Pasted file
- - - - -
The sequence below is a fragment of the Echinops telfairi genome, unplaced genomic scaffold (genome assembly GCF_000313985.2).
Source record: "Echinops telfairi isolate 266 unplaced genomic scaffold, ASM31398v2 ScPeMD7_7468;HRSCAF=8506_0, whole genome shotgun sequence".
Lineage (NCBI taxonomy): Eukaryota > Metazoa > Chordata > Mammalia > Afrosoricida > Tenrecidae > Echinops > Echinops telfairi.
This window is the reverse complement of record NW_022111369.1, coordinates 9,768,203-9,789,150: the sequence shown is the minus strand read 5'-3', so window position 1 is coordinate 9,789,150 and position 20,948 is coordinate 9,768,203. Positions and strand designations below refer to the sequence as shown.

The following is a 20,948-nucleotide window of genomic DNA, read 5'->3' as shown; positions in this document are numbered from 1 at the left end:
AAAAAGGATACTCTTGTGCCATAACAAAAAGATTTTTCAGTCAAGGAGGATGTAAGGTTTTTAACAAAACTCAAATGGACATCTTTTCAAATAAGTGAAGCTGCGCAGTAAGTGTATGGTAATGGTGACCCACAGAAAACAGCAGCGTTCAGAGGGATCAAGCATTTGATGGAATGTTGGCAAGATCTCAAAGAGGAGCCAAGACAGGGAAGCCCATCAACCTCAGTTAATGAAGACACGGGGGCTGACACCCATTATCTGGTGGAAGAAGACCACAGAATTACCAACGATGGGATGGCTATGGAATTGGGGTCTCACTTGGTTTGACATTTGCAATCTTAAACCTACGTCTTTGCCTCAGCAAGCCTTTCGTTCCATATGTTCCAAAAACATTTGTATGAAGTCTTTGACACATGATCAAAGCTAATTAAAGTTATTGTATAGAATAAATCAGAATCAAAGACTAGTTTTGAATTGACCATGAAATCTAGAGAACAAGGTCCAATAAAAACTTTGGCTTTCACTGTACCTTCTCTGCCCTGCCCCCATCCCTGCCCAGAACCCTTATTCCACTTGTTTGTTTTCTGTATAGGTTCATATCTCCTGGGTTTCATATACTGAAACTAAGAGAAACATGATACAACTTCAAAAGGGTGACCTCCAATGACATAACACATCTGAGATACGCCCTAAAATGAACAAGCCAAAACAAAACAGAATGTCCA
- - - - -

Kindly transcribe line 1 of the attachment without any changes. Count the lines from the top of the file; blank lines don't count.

The sequence below is a fragment of the Echinops telfairi genome, unplaced genomic scaffold (genome assembly GCF_000313985.2).